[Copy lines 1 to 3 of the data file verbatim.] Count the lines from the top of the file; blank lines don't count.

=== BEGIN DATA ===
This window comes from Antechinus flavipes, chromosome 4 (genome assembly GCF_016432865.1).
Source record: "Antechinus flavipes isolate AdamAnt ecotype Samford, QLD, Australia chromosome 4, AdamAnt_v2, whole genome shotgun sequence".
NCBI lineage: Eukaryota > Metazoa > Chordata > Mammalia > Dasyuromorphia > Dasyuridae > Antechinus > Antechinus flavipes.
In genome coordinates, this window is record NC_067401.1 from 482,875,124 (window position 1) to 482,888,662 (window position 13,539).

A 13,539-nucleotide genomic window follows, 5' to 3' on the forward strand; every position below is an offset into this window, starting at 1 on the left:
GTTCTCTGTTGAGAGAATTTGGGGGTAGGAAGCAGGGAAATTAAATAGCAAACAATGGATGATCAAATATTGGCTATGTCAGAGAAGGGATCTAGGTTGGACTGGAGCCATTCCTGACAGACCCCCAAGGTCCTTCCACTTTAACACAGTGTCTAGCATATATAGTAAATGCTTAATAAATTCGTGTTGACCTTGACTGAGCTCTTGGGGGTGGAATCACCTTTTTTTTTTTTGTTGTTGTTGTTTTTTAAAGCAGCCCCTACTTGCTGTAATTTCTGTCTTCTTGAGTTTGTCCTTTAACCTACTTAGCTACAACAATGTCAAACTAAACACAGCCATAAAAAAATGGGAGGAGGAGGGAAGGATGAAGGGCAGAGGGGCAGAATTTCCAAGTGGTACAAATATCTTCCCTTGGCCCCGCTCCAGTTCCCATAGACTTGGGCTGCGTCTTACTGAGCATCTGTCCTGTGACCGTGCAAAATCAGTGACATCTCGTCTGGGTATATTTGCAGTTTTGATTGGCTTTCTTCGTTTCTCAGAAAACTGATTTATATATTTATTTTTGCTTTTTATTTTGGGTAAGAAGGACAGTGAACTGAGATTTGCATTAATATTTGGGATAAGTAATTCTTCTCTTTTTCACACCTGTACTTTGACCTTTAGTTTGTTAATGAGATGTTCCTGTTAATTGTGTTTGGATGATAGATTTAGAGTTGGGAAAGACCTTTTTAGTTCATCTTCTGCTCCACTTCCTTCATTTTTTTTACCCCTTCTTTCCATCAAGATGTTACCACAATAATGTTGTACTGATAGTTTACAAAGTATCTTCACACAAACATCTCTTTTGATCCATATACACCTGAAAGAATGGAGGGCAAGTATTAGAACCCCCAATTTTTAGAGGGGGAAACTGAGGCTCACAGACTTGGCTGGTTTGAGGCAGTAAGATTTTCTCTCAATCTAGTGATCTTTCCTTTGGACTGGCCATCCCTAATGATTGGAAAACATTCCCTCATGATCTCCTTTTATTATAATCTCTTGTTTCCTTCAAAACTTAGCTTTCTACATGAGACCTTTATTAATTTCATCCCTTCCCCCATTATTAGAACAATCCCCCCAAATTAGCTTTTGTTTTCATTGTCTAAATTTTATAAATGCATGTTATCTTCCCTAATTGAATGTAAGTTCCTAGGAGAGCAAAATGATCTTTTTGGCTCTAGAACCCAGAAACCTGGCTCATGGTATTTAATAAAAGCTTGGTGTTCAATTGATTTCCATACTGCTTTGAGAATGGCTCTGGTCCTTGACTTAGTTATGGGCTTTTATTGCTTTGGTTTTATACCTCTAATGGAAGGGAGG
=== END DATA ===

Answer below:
This window comes from Antechinus flavipes, chromosome 4 (genome assembly GCF_016432865.1).
Source record: "Antechinus flavipes isolate AdamAnt ecotype Samford, QLD, Australia chromosome 4, AdamAnt_v2, whole genome shotgun sequence".
NCBI lineage: Eukaryota > Metazoa > Chordata > Mammalia > Dasyuromorphia > Dasyuridae > Antechinus > Antechinus flavipes.